Let me build on the discussion started by Anne last week because it is such a critical topic. While the trade war, tariffs etc. are clearly in the headlines and are having a major impact on these companies who are shifting production, this should not be a surprise to anyone. The concept of finding and exploiting arbitrage (and it’s not just cost) is not static and Category Management (CM) must incorporate the dynamic nature of that. We have used the slide below to help clients use this when building offshore COEs for them. Far too often, clients focus on the execution of their offshore strategy (QA, inspections, logistics etc.) and lose sight of ensuring that the arbitrage is still sustainable. While it’s fair to say that the tariffs etc. might be the trigger for the shift from China, the other structural shifts in China have as much to do with the shift in arbitrage and therefore the decision to look elsewhere. According to (MSN) mounting manufacturing risks in China mean Apple will be shifting out of the country regardless of whether a trade agreement is reached “A lower birthrate, higher labor costs and the risk of overly centralizing its production in one country. These adverse factors are not going anywhere,”. And, by the way, Apple is talking about 15-30% of its production!
When developing your CM strategy (in this case there is an offshore component), you need to ensure that your stakeholders understand and validate your potential exit strategy (although the logic applies generically as well?). At what point does the arbitrage become un-sustainable for your company (and it is at different points for different companies)? Your CM strategy must not be just about entering an offshore location, but it must also contain the exit criteria – otherwise it is not complete; it’s not CM anymore. The Category Manager then needs to monitor and keep the stakeholders updated so that appropriate decisions can be made and executed on a timely basis. Early adopters who are willing to take on more risks get rewarded for that and each company will have a different appetite and it may even differ for different categories.
For those who are looking for the difference between Strategic Sourcing (SS) and Category Management in the domain of Globalization, this would be a big one. As pointed out in Anne’s last blog, the 1st characteristic we look for when conducting Category Management assessments is: Global CM approach is one of dynamic arbitrage. Country of origin & supply base may change frequently.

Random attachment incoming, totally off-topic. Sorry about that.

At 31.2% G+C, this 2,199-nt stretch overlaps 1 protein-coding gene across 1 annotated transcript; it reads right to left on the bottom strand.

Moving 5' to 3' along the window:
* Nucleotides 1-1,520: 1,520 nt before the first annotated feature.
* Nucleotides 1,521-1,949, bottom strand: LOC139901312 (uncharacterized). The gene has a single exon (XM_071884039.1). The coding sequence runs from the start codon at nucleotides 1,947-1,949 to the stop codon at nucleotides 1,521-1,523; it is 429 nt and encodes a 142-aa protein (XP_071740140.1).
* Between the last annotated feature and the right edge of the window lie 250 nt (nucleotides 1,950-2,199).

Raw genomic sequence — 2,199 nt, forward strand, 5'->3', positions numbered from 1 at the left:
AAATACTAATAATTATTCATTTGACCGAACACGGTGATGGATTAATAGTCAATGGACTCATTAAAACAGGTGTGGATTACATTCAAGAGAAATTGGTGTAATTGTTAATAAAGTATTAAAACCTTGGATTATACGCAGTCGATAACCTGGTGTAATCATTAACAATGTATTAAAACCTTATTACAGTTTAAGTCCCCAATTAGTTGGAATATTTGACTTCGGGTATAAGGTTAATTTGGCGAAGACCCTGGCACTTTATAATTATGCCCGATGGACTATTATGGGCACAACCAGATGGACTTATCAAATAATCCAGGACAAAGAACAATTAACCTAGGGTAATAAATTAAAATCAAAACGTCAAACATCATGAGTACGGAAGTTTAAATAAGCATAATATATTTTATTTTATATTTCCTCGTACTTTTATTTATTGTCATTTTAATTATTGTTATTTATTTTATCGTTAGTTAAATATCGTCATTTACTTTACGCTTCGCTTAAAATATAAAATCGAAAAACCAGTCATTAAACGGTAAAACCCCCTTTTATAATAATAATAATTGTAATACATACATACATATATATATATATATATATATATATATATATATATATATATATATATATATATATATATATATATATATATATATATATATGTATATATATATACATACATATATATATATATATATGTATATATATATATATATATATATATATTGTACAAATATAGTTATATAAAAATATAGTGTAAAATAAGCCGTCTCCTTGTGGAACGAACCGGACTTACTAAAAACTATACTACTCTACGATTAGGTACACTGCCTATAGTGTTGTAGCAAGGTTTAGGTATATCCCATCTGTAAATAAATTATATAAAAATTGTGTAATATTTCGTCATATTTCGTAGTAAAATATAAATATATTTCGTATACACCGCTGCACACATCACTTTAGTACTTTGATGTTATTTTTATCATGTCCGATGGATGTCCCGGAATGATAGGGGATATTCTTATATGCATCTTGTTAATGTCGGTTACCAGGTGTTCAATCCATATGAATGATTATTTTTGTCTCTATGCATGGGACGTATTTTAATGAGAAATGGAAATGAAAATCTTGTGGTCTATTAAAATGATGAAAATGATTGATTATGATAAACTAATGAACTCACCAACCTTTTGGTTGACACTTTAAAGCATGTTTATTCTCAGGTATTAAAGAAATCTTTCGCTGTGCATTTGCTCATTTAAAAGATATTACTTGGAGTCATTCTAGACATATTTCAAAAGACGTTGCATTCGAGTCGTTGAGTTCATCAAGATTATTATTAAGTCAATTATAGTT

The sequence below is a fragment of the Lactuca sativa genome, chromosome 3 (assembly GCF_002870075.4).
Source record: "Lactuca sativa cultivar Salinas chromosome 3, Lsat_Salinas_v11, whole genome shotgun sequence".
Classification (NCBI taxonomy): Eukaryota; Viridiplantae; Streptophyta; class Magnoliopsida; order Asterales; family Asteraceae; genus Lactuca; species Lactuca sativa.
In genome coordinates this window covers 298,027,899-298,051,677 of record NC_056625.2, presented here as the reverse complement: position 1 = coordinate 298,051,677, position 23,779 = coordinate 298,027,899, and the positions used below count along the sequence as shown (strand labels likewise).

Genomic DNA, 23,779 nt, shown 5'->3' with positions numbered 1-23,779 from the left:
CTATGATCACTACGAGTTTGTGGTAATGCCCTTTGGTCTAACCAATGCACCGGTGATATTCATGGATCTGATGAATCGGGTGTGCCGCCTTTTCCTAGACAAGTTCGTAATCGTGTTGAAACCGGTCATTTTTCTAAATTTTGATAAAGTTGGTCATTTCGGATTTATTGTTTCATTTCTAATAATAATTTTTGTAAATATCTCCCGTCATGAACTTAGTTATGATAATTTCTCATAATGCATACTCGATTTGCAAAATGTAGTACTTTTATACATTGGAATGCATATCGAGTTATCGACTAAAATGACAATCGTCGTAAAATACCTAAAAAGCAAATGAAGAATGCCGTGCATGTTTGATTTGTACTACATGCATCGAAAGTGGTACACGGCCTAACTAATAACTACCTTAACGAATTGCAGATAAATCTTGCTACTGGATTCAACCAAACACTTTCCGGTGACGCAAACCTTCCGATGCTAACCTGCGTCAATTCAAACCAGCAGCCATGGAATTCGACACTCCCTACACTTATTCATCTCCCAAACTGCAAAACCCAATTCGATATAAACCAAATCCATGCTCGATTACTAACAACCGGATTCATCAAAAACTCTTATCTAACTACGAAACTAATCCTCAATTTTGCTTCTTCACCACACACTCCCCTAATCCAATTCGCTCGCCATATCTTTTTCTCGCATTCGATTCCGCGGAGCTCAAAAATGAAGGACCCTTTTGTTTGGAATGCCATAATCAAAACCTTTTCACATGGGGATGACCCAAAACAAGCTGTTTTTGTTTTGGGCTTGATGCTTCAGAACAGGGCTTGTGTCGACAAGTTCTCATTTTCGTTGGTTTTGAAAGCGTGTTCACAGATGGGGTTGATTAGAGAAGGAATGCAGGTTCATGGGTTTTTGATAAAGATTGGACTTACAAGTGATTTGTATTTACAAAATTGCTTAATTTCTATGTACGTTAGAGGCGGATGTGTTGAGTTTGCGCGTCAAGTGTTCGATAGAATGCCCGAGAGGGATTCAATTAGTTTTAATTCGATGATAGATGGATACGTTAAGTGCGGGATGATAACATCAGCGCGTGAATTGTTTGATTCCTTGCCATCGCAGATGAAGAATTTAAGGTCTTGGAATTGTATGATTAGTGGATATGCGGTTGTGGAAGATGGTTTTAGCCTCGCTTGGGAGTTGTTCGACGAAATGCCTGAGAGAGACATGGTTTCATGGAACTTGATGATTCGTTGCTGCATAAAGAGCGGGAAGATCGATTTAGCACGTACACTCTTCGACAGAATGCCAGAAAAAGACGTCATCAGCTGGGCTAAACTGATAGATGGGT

By the way, some of you may remember the whole controversy when we declared the death of Strategic Sourcing 😊. One of the premises there was that if everyone is doing SS, then the market pricing normalizes thus eliminating any advantage created by SS? Similarly, as the slide above says, “as more companies enter the country, they change the business climate.”
This also provides an opportunity to highlight another big difference between SS and CM – the types of competencies needed to succeed. The competencies needed to find a supplier in China, develop the contract and monitor delivery are all critical to the execution of the strategy – the functional or tactical skills. The competencies needed to develop the strategy, get the stakeholders aligned and get decisions made on a timely basis – those are strategic competencies (Consulting, Change Management etc.). So if you’re serious about getting to Category Management, then you must ensure that your organization has the strategic competencies necessary to help you get there.
So, while the headlines are all about the trade war and tariffs, I would like to think that a number of these companies that are looking to exit China are doing it because based on their exit strategy developed way back when, the indicators are that the arbitrage has shifted.
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